Gripped co-founder and author David Smart has written a number of books over the past 30 years and his most recent focuses on the life of bold free-soloist Paul Preuss.
Climbing before WW1, Preuss was famous for onsight free-soloing some huge routes. Smart was interviewed by Epic TV while in the U.K. in 2019. Take a look back at the man who changed climbing forever.
In a June 2019 interview with Smart here, he said: Preuss was an Austrian climber who died in 1913 at the age of 27. He made over a thousand climbs in the Alps, mostly in the eastern Alps. One important climb was his free-solo first ascent of the East Face of the Campanile Basso, a wall so steep and smooth that most people considered it impossible, after which he downclimbed his route.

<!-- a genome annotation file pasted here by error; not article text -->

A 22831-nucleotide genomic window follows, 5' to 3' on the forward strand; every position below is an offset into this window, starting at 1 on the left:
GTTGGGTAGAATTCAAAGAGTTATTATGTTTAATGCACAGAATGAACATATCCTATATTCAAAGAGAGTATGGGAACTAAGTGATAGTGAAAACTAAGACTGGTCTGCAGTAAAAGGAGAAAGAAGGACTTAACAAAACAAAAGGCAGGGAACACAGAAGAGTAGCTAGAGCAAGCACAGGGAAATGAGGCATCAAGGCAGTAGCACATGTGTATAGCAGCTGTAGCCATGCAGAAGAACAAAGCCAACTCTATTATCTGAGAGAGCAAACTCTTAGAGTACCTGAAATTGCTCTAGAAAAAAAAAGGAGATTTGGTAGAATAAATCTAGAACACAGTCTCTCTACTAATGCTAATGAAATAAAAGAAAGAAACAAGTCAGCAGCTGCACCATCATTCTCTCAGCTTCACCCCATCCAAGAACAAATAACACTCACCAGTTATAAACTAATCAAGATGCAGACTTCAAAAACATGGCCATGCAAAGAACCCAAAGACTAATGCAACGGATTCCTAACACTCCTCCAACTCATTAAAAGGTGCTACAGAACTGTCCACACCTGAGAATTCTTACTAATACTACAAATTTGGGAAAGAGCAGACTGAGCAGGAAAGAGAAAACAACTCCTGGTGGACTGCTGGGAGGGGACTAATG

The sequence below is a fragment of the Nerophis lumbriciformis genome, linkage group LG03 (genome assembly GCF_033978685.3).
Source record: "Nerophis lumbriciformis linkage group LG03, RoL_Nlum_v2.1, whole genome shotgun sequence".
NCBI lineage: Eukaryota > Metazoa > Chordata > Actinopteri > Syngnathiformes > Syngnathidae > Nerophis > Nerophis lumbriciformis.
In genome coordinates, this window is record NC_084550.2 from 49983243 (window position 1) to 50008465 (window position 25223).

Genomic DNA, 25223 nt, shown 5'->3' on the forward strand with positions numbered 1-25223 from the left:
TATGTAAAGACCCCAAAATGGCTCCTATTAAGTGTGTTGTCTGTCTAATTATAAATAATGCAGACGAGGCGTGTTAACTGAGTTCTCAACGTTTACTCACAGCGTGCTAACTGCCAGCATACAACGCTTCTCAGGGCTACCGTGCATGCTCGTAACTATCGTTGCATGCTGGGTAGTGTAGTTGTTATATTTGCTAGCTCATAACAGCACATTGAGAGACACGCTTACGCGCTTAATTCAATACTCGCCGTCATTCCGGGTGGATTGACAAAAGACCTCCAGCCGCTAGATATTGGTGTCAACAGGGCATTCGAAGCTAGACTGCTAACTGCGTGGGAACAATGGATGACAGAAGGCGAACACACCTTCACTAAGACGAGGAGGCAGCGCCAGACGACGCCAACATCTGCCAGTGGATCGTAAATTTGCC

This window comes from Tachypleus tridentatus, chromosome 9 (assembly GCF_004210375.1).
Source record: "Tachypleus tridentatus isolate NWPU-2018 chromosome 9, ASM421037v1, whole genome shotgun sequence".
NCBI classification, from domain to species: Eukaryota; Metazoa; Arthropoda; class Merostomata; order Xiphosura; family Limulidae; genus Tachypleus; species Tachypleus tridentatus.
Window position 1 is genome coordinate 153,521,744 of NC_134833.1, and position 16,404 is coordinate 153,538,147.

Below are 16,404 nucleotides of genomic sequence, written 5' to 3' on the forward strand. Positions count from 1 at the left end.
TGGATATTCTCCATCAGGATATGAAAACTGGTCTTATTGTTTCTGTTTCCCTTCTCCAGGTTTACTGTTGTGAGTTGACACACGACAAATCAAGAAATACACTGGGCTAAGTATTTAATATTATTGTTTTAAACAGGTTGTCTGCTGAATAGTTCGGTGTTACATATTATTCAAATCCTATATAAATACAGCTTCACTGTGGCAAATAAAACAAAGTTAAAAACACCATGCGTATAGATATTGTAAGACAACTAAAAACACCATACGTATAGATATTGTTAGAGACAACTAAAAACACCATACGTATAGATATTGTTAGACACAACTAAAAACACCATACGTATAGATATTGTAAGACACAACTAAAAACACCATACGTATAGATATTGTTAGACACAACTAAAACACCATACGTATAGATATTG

He had also free-soloed the West Face of the Totenkirchl, considered the hardest rock climb in the Alps at the time, a few days before. He made early inroads on the first ascent of the Peuterey Ridge in the Mont-Blanc range as well, adding a new route to the Aiguille Blanche in the process.
I would say that his greatest contribution, however, was in the discussion later called the Piton Controversy, which was really about the definition and soul of free-climbing. He represented the total ethical core of climbing. He allowed no pitons and no rope tension or rappelling and even looked askance at clean protection (slings over rock features back then).
Other climbers contributed insights into the use of ropes and pitons or the importance of athleticism and the search for difficulty that were tempered by the knowledge that among them was a brilliant climber who unflinchingly and cheerfully embraced the ideal of eschewing all of these things. Without him, modern free climbing might not have developed as it did.